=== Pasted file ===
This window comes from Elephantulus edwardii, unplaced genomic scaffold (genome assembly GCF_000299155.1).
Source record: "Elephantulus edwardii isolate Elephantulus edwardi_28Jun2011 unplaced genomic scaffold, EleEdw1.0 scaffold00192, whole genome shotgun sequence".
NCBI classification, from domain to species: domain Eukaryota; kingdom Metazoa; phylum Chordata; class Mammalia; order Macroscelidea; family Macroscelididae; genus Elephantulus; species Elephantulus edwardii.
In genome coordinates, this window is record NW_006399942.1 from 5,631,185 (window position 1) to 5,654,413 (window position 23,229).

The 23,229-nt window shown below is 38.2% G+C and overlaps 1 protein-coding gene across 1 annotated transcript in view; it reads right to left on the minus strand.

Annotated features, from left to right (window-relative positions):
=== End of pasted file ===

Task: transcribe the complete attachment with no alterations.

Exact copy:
This window comes from Elephantulus edwardii, unplaced genomic scaffold (genome assembly GCF_000299155.1).
Source record: "Elephantulus edwardii isolate Elephantulus edwardi_28Jun2011 unplaced genomic scaffold, EleEdw1.0 scaffold00192, whole genome shotgun sequence".
NCBI classification, from domain to species: domain Eukaryota; kingdom Metazoa; phylum Chordata; class Mammalia; order Macroscelidea; family Macroscelididae; genus Elephantulus; species Elephantulus edwardii.
In genome coordinates, this window is record NW_006399942.1 from 5,631,185 (window position 1) to 5,654,413 (window position 23,229).

The 23,229-nt window shown below is 38.2% G+C and overlaps 1 protein-coding gene across 1 annotated transcript in view; it reads right to left on the minus strand.

Annotated features, from left to right (window-relative positions):